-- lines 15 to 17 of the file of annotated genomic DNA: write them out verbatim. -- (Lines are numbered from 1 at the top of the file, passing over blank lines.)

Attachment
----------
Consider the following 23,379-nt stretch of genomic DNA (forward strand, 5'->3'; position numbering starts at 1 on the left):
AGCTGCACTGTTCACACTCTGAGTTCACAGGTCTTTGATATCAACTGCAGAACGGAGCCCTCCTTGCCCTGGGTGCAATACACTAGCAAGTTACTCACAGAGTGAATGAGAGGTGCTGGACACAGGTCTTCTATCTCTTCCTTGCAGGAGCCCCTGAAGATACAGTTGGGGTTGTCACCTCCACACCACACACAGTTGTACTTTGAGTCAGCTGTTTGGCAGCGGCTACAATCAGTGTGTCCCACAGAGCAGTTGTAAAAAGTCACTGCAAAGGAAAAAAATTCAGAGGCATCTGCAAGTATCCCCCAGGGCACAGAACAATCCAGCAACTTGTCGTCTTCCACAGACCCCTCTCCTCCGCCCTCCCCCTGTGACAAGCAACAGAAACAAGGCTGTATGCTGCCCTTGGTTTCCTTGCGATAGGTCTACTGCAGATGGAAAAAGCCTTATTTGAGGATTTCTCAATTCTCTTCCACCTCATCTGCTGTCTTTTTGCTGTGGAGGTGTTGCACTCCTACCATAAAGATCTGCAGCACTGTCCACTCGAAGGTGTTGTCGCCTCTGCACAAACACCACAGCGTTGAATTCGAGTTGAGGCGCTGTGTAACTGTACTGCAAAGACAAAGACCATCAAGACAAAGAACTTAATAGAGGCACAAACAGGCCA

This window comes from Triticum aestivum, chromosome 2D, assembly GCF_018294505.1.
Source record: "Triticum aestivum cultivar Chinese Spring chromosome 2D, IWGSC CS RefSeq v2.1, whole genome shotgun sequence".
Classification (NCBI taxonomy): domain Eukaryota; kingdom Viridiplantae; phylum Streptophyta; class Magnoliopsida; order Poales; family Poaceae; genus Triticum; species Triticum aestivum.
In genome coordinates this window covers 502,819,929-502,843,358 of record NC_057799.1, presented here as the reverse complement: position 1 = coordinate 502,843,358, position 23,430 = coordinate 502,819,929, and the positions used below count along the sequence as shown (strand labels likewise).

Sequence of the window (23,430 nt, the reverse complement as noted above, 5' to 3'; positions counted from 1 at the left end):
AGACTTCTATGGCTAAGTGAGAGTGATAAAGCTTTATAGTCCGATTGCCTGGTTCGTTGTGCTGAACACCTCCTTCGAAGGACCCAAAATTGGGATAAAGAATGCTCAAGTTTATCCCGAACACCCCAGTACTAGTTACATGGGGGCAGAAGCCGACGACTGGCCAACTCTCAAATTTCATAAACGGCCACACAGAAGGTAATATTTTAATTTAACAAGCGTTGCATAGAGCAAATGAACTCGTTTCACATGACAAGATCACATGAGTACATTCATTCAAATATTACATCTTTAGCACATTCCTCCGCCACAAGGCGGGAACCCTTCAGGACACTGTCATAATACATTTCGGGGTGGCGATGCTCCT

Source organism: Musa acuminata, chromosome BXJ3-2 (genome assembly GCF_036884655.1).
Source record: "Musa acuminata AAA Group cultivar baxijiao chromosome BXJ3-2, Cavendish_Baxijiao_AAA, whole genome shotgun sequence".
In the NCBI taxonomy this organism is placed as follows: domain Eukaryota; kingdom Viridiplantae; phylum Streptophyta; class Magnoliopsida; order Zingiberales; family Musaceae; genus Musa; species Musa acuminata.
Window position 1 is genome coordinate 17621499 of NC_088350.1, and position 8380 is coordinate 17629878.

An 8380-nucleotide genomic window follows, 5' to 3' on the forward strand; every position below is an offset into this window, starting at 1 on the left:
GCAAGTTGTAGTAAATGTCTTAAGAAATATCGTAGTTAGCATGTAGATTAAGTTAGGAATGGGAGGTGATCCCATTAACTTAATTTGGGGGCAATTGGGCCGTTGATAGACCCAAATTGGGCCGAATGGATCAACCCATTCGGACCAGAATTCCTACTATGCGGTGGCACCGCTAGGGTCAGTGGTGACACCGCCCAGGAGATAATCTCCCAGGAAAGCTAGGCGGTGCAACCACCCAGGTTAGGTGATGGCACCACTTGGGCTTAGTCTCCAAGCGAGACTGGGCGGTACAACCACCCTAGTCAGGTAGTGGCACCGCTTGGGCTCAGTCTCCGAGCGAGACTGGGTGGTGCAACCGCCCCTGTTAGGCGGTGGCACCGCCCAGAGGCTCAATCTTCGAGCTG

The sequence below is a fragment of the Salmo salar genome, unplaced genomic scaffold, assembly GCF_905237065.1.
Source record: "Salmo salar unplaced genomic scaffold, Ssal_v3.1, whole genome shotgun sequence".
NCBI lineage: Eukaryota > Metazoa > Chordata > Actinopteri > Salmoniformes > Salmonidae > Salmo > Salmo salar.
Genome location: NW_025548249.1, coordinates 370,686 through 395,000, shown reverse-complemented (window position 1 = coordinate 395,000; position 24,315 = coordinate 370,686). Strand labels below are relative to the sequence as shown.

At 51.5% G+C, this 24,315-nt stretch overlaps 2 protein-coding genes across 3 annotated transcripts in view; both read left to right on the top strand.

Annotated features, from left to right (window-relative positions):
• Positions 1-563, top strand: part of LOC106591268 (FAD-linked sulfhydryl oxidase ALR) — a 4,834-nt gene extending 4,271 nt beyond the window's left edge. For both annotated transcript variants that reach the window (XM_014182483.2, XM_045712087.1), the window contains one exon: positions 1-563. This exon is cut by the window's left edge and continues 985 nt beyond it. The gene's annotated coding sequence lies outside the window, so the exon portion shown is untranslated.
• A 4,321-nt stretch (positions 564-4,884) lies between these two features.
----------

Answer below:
The sequence below is a fragment of the Salmo salar genome, unplaced genomic scaffold, assembly GCF_905237065.1.
Source record: "Salmo salar unplaced genomic scaffold, Ssal_v3.1, whole genome shotgun sequence".
NCBI lineage: Eukaryota > Metazoa > Chordata > Actinopteri > Salmoniformes > Salmonidae > Salmo > Salmo salar.